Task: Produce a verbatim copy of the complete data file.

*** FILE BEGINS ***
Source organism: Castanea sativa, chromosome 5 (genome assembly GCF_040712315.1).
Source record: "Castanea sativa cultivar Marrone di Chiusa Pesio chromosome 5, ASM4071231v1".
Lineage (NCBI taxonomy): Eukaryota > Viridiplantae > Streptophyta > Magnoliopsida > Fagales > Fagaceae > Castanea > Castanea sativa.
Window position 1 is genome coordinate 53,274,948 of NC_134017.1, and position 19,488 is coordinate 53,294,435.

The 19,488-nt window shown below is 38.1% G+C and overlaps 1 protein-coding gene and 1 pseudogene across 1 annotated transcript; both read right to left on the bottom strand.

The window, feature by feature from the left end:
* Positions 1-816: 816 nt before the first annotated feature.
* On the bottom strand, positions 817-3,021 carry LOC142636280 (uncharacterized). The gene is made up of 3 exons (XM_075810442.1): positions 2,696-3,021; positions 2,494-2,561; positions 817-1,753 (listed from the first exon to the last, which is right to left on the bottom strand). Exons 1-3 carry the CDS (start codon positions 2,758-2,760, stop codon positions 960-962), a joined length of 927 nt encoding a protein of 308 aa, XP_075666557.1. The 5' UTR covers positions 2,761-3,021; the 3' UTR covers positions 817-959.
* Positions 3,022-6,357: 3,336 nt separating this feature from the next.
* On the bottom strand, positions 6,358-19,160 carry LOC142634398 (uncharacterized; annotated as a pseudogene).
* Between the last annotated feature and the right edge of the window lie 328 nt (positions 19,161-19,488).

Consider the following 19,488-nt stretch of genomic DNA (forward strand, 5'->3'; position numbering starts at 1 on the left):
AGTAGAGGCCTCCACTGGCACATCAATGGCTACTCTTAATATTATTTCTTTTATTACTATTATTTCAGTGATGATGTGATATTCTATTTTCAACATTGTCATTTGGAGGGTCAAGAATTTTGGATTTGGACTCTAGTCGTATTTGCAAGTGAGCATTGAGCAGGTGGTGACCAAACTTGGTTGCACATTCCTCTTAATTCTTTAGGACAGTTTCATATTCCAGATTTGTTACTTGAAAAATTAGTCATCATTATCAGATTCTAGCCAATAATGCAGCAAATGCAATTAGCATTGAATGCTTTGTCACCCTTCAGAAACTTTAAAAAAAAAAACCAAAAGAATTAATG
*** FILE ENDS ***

Source organism: Castanea sativa, chromosome 5 (genome assembly GCF_040712315.1).
Source record: "Castanea sativa cultivar Marrone di Chiusa Pesio chromosome 5, ASM4071231v1".
Lineage (NCBI taxonomy): Eukaryota > Viridiplantae > Streptophyta > Magnoliopsida > Fagales > Fagaceae > Castanea > Castanea sativa.
Window position 1 is genome coordinate 53,274,948 of NC_134017.1, and position 19,488 is coordinate 53,294,435.

The 19,488-nt window shown below is 38.1% G+C and overlaps 1 protein-coding gene and 1 pseudogene across 1 annotated transcript; both read right to left on the bottom strand.

The window, feature by feature from the left end:
* Positions 1-816: 816 nt before the first annotated feature.
* On the bottom strand, positions 817-3,021 carry LOC142636280 (uncharacterized). The gene is made up of 3 exons (XM_075810442.1): positions 2,696-3,021; positions 2,494-2,561; positions 817-1,753 (listed from the first exon to the last, which is right to left on the bottom strand). Exons 1-3 carry the CDS (start codon positions 2,758-2,760, stop codon positions 960-962), a joined length of 927 nt encoding a protein of 308 aa, XP_075666557.1. The 5' UTR covers positions 2,761-3,021; the 3' UTR covers positions 817-959.
* Positions 3,022-6,357: 3,336 nt separating this feature from the next.
* On the bottom strand, positions 6,358-19,160 carry LOC142634398 (uncharacterized; annotated as a pseudogene).
* Between the last annotated feature and the right edge of the window lie 328 nt (positions 19,161-19,488).

Consider the following 19,488-nt stretch of genomic DNA (forward strand, 5'->3'; position numbering starts at 1 on the left):
AGTAGAGGCCTCCACTGGCACATCAATGGCTACTCTTAATATTATTTCTTTTATTACTATTATTTCAGTGATGATGTGATATTCTATTTTCAACATTGTCATTTGGAGGGTCAAGAATTTTGGATTTGGACTCTAGTCGTATTTGCAAGTGAGCATTGAGCAGGTGGTGACCAAACTTGGTTGCACATTCCTCTTAATTCTTTAGGACAGTTTCATATTCCAGATTTGTTACTTGAAAAATTAGTCATCATTATCAGATTCTAGCCAATAATGCAGCAAATGCAATTAGCATTGAATGCTTTGTCACCCTTCAGAAACTTTAAAAAAAAAAACCAAAAGAATTAATG